From 'Ramy' to 'Black Adam', Mo Amer's star keeps rising

As his career goes from strength to strength, the Palestinian-American actor hopes to take a generation of diverse talents with him

Mohammed Amer as Karim, right, and Sarah Shahi as Adrianna Tomaz in 'Black Adam'. AP
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Mo Amer couldn’t help getting a little emotional when he first walked on the set of Black Adam.

Set in the fictional Middle Eastern city of Kahndaq, the latest DC blockbuster tells the story of Dwayne Johnson’s Black Adam. After using his superpowers for revenge, Adam is imprisoned for 5,000 years. Once he’s set free in the modern version of Kahndaq, Adam uses his immense powers blithely, until the Justice Society of America’s gang of superheroes tries to get him under control.

This is where Amer’s character Karim comes in, as he is the brother of archaeologist Adrianna Tomaz (Sarah Shahi), who wakes up Adam from his forced slumber.

“It was emotional for me to walk on set and see a fictionalised Middle East being essentially war-torn. It was surreal. It was tough emotionally because I know that my people, and people from all backgrounds, have gone through this,” Amer tells The National.

At the same time, though, Amer instantly recognises just how important it is for a film of this size and scale to be set in the region, even if the country is made up. “It's special. It's history. No matter what the movie does, it's planting a seed for the future," he says. "Hopefully Black Adam will give birth to a lot more opportunities.”

Throughout his career, Amer, who is Palestinian-American, always strives to improve Arab representation across a number of different mediums. Born in Kuwait, at the age of 9, Amer fled the country during the Gulf War along with his brother, sister and mother, emigrating to the US and eventually settling in Houston, Texas.

Scroll through images of 'Black Adam' below

After graduating high school, he started performing stand-up comedy across the city. Almost immediately it became his profession. “Stand-up is my number one outlet," he says. "That’s my baby. That’ll always be there. Telling stories is why I got into this business to begin with.”

Over the ensuing years, Amer consistently worked as a stand-up comedian, performing tours across the globe, as well as on TV specials. It was far from easy, though. At times, Amer was even advised to make drastic changes to get more opportunities.

“I was encouraged to change my name so I could get work and basically rid myself of my background. Which is absurd,” he says.

Amer turned down these requests. Then, in 2019, his popularity finally flourished thanks to his starring role as Mo in the hit series Ramy. Amer was so popular on Ramy that he was soon working on his own series, Mo, which went live on Netflix in August, inspired by his own true story of waiting nearly 20 years to become a US citizen.

“My show is grounded in my life. It’s in my DNA. That doesn’t make it easy to write, though,” Amer explains. “We probably write 200 pages for each episode and then use just 27. We have to chisel it down. It requires a lot of effort.”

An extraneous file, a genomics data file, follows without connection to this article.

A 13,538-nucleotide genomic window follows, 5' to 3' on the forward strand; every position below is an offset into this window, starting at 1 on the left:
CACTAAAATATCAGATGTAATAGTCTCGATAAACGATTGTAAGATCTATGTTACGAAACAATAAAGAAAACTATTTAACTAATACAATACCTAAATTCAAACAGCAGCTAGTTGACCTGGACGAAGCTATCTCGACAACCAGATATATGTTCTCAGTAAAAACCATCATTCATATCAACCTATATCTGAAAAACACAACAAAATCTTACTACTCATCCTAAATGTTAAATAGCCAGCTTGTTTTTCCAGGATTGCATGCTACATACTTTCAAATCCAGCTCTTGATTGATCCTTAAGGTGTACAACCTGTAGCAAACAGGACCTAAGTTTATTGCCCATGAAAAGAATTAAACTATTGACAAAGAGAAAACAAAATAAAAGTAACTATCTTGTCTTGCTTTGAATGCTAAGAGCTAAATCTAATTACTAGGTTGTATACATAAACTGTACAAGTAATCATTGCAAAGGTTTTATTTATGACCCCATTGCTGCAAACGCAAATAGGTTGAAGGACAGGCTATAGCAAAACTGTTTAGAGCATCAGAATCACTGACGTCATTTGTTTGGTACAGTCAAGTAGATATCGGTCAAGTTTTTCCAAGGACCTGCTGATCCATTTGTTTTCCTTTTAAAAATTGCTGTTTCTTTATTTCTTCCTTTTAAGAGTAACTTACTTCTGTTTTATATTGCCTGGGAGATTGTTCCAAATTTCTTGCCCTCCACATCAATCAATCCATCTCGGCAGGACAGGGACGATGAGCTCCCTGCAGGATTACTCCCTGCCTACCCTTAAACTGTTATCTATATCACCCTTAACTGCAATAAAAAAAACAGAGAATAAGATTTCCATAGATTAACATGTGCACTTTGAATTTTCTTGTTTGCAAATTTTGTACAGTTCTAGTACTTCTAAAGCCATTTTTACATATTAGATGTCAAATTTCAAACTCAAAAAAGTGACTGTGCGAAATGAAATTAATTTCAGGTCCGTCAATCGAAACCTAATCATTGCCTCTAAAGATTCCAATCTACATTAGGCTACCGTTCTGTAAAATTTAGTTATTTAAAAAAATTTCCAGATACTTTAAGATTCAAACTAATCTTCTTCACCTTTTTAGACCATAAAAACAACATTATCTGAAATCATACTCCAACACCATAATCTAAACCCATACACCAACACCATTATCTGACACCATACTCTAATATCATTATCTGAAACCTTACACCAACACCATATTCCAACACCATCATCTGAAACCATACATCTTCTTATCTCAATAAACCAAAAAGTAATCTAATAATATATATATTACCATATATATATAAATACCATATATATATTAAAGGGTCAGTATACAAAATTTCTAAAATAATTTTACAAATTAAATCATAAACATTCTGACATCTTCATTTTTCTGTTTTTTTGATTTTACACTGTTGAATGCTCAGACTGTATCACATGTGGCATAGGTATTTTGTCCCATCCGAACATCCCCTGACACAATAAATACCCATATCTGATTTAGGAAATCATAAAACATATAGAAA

Even though Mo’s first season has only been on Netflix for less than two months, Amer has attracted praise from viewers who recognise him on the street, as they feel like they’re being represented on screen for the first time.

“Whenever I'm walking around, and people recognise me, they are very emotional, because they connect to the storylines so deeply," he says. "I think very few things do that, honestly. That is one of the most incredible things. That to me is everything. That’s the feedback I want and welcome.

"I want to know what people think and what we tapped into that makes them feel so emotional. Because you’re trying to reach as many people as possible. I think it’s really important.”

With the release of Black Adam, Amer believes that it’s a “beautiful time” for Middle Eastern representation on screen. Although he also believes that it’s “about time that this happened", adding: “This could have been years ago. It's wild to me that an ancient people like the Arabs are just now being able to tell their stories that are relatable and real.”

Amer still hasn’t found the time to process his recent success; not simply because of how busy he is, but because he needs some extra years behind him to reflect on how far he's come.

“I think it will take years and years to unpackage the historical nature of what I'm doing and what’s happening," he says. "I've always felt it would, just because of how long it took me to get here and how big of a struggle it was to get here.”

Now that he’s in such a prominent position, Amer has no plans to slow down. In fact, he just wants to continue to do what he’s always been best at: telling stories. But while busy writing and developing scripts, he also wants to make sure that he helps out those close to him, too.

“I want to produce projects for my extremely talented friends. There are a lot of opportunities. It’s about organising them and seeing what’s next," he says. "I just want to tell really unique and special stories that are grounded, real and honest that have the opportunity to make an impact. In the end, that's really what it's all about.”

Scroll through images of Mo Amer's acclaimed series 'Mo' below

Updated: October 27, 2022, 7:57 AM